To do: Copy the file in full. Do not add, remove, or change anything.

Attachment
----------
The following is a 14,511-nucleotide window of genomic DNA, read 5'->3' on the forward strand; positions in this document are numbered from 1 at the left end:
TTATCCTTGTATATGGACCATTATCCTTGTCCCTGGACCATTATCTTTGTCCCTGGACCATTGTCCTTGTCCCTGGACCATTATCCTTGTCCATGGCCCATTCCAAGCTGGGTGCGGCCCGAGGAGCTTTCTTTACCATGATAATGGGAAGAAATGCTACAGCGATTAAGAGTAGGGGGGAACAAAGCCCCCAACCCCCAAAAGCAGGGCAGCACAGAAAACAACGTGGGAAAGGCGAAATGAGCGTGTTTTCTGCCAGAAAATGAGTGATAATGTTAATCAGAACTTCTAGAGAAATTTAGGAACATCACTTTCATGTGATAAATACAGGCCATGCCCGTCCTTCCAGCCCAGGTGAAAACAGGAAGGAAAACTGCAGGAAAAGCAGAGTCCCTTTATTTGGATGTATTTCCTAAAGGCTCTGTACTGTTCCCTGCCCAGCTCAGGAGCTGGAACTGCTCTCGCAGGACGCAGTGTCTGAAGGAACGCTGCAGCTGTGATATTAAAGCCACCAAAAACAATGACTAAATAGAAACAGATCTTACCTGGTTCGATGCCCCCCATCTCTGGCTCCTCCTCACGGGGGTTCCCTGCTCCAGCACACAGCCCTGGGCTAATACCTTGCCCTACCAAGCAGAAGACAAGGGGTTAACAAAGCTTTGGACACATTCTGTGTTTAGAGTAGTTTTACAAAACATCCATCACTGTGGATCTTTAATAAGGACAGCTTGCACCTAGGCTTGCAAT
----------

The following is a 14,511-nucleotide window of genomic DNA, read 5'->3' on the forward strand; positions in this document are numbered from 1 at the left end:
TTATCCTTGTATATGGACCATTATCCTTGTCCCTGGACCATTATCTTTGTCCCTGGACCATTGTCCTTGTCCCTGGACCATTATCCTTGTCCATGGCCCATTCCAAGCTGGGTGCGGCCCGAGGAGCTTTCTTTACCATGATAATGGGAAGAAATGCTACAGCGATTAAGAGTAGGGGGGAACAAAGCCCCCAACCCCCAAAAGCAGGGCAGCACAGAAAACAACGTGGGAAAGGCGAAATGAGCGTGTTTTCTGCCAGAAAATGAGTGATAATGTTAATCAGAACTTCTAGAGAAATTTAGGAACATCACTTTCATGTGATAAATACAGGCCATGCCCGTCCTTCCAGCCCAGGTGAAAACAGGAAGGAAAACTGCAGGAAAAGCAGAGTCCCTTTATTTGGATGTATTTCCTAAAGGCTCTGTACTGTTCCCTGCCCAGCTCAGGAGCTGGAACTGCTCTCGCAGGACGCAGTGTCTGAAGGAACGCTGCAGCTGTGATATTAAAGCCACCAAAAACAATGACTAAATAGAAACAGATCTTACCTGGTTCGATGCCCCCCATCTCTGGCTCCTCCTCACGGGGGTTCCCTGCTCCAGCACACAGCCCTGGGCTAATACCTTGCCCTACCAAGCAGAAGACAAGGGGTTAACAAAGCTTTGGACACATTCTGTGTTTAGAGTAGTTTTACAAAACATCCATCACTGTGGATCTTTAATAAGGACAGCTTGCACCTAGGCTTGCAAT